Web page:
As I reported in one of my stories, it was the first initiative of its kind in the nation and was hailed as a & "win-win" It prioritized homeless people from the following categories: people over 65 and/or who have certain underlying health conditions, homeless people who have been exposed to COVID-19, and those who are COVID-19 positive, but didn't need hospitalization.

Naturally, my story changed as this group was prioritized in receiving temporary housing during the pandemic.

At first, I felt overwhelmed and like I was starting from scratch. I also felt very restricted because I didn’t feel comfortable reporting in the field yet, but I did my best to stay optimistic. I approached the reporting in small steps, which resulted in a series of stories looking at the plight of older homeless people in the Bay Area amid the pandemic and their health (the stories can all be found on a Flipboard page here).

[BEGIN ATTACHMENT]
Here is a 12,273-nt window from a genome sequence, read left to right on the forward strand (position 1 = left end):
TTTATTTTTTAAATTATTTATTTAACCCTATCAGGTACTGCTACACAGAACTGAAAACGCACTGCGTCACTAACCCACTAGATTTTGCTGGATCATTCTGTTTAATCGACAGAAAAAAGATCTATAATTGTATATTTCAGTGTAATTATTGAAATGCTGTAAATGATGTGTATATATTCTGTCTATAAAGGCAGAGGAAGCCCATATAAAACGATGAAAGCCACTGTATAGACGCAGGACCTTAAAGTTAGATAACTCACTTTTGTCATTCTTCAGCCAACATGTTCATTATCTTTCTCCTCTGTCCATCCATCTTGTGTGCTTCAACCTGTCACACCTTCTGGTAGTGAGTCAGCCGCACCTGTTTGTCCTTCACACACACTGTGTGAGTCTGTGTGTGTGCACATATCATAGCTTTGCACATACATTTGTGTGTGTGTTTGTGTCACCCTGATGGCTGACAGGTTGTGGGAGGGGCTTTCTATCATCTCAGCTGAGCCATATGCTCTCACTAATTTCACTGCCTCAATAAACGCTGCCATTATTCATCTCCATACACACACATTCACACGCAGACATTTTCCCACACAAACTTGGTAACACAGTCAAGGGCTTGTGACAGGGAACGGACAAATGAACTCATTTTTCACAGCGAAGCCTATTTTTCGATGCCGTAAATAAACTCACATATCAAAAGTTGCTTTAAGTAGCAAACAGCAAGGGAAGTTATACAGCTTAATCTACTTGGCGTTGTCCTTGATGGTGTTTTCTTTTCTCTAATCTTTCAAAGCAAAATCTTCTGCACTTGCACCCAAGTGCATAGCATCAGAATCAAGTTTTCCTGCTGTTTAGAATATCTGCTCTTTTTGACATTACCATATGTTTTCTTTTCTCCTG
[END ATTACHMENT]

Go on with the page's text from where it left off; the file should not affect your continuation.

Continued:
Here are a few lessons I learned along the way:

1. Break your investigation into smaller pieces.

Since my story was constantly changing as events unfolded, I found it useful to narrow down the focus for each piece while remembering that it touched the bigger issue I was writing about. For example, it helped to think of my story as a Venn diagram where aging, homelessness and the pandemic intersect. For example, when wildfires sparked across Northern California and poor air quality made it hard for me to report on the streets, I wrote about how the wildfires were “a crisis within a crisis within a crisis” for homeless people.

2. Check in with your sources frequently.

Since meeting with sources in real life wasn’t feasible during the pandemic, it became even more important for me to maintain communication with them. I made a point to send weekly emails or phone calls to my sources to check in, say hi, and even just ask them how they were doing during this chaotic time.

3. Document your progress daily.